Other things I wish I could talk about but won’t: There’s a neighbor who alienates her son for converting to Judaism. She’s a cranky lady who Amal manages to befriend through a sort of “humor as a form of honesty.” Also, Amal is using humor to create relationships between people with extremely different ideologies. It enables orthodox Muslim relatives to relate to Amal and by extension the reader—I wondered if that was the author’s agenda at work (‘Stop equating religiosity with propensity to commit politically motivated terror attacks.’).
Perhaps I’ve always just taken for granted that reading was indispensable for young people (and all people in general). As someone who worked as an Americorps Jumpstart member (it was literally all about the books) and as an editor in children’s literature publishing, reading as fundamental to development and identity formation was just a fact in my universe. So the whole time I was reading these excerpts, I found myself asking these kinds of questions (which may just be completely missing the mark on the entire cognitive criticism argument/debate):
- Who is this written for and who is the intended audience? Does it matter? Who is Nikolajeva trying to convince (she says “politicians and policy-makers (226)” at one point, but something makes me think this is not that public-facing of a book)?
- The question of literacy, comprehension, and reading cannot and should not be taken out of social context. The truth is that there are myriad of factors that contribute to why a child doesn’t and/or cannot read (and it’s not as simple as a technological shift, as Nikolajeva appears to argue on 225). If we shift the assumption of the problem as being an issue of wanting or desiring to read to that of a problem of access and accessibility to reading (whether it’s kinds of education, availability, costs of books, etc.), how does the conversation change? Is this argument still convincing?
- Nikolajeva assumes a Common (Young/Child) Reader, which she fleetingly addresses as “problematic (15),” yet continues to do so throughout. Aside from finding the premise that the “constructed child has limited cognitive and affective skills (15)” icky, I am interested in thinking about:
- Who is this Reader and who is it modeled off of? Because a little middle-class white American boy will have a very different reading experience with certain “classics” when compared to a little poor Chinese American girl reading the same books.
- How are we measuring comprehension and literacy? By what standards?
- Isn’t there an epistemological Catch-22 when we are measuring children’s comprehension by adult comprehension metrics? In other words, are we not falling into a kind of trap: children must not understand this fully because they cannot articulate it in a way that adults understand or find valid?
- Who owns the means of production of children’s books? What kinds of messages and identity formative ideas are embedded in these texts (the whole socialization aspect of the question)? And finally how does the types of books published affect the response children/young readers might have? Can we really chalk it up to a lack of understanding/comprehension? Might there be a representation aspect to this as well?
So, there was A LOT in these readings to make sense of/move through/unpack. I’m still working through some of it, to be honest, but here are some of the questions that surfaced for me while reading. Also, apologies for the clunkiness of the questions and that there are so many of them!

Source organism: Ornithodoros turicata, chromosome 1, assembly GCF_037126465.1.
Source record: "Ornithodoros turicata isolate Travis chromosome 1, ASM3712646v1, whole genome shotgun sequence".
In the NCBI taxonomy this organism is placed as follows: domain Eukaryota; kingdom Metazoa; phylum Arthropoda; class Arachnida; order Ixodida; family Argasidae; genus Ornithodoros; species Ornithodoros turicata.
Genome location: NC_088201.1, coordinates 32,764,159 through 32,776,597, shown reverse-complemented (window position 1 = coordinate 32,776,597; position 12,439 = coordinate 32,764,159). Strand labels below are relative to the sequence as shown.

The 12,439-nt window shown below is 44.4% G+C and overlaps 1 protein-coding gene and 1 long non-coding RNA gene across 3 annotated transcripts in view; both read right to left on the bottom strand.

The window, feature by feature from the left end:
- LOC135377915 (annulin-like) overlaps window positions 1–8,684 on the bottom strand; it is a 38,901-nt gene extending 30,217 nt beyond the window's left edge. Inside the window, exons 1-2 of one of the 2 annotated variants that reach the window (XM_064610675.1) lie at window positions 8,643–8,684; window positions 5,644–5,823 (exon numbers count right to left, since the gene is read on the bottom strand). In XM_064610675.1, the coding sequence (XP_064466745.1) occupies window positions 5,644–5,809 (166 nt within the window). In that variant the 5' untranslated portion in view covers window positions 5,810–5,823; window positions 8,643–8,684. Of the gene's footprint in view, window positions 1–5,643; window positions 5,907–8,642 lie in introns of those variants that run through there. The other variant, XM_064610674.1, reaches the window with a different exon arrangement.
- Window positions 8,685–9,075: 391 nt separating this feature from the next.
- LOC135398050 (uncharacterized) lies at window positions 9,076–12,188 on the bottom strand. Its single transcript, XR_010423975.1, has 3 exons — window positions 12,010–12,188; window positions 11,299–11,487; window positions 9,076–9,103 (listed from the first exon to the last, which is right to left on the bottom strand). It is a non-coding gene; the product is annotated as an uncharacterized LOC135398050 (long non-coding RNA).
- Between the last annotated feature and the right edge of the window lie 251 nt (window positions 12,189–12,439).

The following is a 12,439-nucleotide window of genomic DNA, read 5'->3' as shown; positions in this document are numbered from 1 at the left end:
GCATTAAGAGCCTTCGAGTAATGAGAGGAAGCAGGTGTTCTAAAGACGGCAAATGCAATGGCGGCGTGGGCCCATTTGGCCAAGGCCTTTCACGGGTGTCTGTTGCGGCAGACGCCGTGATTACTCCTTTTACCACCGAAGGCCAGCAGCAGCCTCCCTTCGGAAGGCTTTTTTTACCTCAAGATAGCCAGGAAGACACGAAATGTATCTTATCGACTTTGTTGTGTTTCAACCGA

- Nikolajeva speaks to the interconnectedness between identity formation in children and literature (specifically, fiction). In other words, we must consider the ways in which fiction shapes the identities of children and young adults. Pushing this line of thinking further, how might fiction shape the identities of children along racial/socioeconomic/gendered boundaries? And to that end, what happens to children’s identities when they open books and the images of themselves are distorted, erased, or missing altogether?
- Children’s (and YA) literature compels us to bring ourselves inside of ourselves as both an intellectual and emotional experience. As we move through the academe, what do we lose/gain/sacrifice we don’t value children’s literature as “scholarly”? When we don’t value it across academic disciplines? When we just don’t read it?
- It seems like children’s literature is written through the adult gaze. In what ways does the author’s positionality matter with regards to the tales they tell and how they tell them? What are the implications of attaching/detaching the author from the work(s) they produce?
- So while I was reading, this quote got to me— “Not even all adults possess the meta critical knowledge that would enable them to verbalize their appreciation of literature or art in full, rather than offering vague and subjective response (‘liked’- ‘didn’t like’)”. This assertion seems epistemologically elitist and so I really struggled with this. Who is defining the “standard” for engagement with texts? How should engagement with texts be defined and what does it look like? Also, what are some other ways of knowing/making meaning/and interpreting texts?
- This idea of the “novice reader” really stuck to me (and I’m trying to make sense of how I feel about it—I kept thinking of how readers as individuals are not removed from larger “isms”—racism, classism, ableism, sexism, queerantaginism). What do you make of the construct of the “novice” reader and the distinction between the “novice” reader and the “expert reader”? (Cognitive Approaches)
I struggled with figuring out exactly where I wanted to take this discussion. Challenger Deep is such a rich text ripe for all different kinds of analysis. Did I want to discuss social constructionsim and medicalization? Did I want to think about disability models? Did I want to talk about mothering (and/or parenting) and disability?